Gabriel Argy-Rousseau, (French, 1885-1963), a pâte-de-verre glass pendant
Gabriel Argy-Rousseau, (French, 1885-1963), a pâte-de-verre glass flower pendant, signed 'G.A.R' in the mould 6.50cm (2.5in)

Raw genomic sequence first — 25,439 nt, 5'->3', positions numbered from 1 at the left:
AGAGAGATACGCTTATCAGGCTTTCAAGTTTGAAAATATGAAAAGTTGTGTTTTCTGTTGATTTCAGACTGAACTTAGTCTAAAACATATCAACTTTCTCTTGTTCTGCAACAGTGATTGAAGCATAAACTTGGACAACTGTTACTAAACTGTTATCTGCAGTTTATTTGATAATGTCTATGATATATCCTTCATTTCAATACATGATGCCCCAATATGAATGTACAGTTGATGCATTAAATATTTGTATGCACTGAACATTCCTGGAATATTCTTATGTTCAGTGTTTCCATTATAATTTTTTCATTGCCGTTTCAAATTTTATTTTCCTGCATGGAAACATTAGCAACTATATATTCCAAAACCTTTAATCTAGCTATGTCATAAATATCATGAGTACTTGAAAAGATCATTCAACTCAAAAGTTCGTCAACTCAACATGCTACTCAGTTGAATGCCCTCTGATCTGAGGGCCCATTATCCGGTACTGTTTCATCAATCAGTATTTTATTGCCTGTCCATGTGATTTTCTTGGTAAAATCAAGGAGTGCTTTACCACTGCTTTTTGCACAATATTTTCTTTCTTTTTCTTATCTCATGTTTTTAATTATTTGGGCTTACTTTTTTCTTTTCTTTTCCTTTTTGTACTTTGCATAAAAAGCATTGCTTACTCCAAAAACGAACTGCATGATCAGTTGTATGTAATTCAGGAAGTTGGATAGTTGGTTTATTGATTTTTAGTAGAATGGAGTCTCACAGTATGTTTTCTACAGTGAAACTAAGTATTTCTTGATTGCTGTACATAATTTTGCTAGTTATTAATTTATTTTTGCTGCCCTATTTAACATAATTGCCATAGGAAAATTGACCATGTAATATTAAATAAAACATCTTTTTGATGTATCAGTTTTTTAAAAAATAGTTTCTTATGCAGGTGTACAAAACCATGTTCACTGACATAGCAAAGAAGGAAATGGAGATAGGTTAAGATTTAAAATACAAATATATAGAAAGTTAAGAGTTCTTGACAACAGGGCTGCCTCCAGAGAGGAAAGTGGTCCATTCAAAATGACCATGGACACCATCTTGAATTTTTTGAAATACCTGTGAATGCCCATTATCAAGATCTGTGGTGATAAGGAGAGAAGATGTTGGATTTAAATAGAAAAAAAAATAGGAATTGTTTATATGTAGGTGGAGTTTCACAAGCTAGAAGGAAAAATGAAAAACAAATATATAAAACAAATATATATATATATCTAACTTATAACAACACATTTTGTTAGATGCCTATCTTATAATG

Literature: Bloch-Dermant 24.40, model introduced 1924 Other Notes: Joseph-Gabriel Rousseau studied at the Ecole Nationale de Céramique at Sèvres. Following his marriage to Marianne Argyriades, in 1913, Rousseau adopted the first four letters of his wife’s name. He first exhibited works in pâte-de-verre at the Salon des Artistes Français of 1914, and in 1921 founded his own company, the ‘Société des Pâtes de Verre’. Pâte de verre, literally translated, means glass paste. The process involves mixing finely crushed glass with a binding agent and adding colours or enamels. The paste is coated to the inner surface of a mould. Argy-Rousseau made his own wax models which were then handed over for serial production to his assistants. Argy-Rousseau’s company was unable to survive the economic crisis of 1929; it was dissolved on 31 December 1931, and the series production of pâte-de-verre came to an end. Argy-Rousseau, however, continued to work in his own small studio.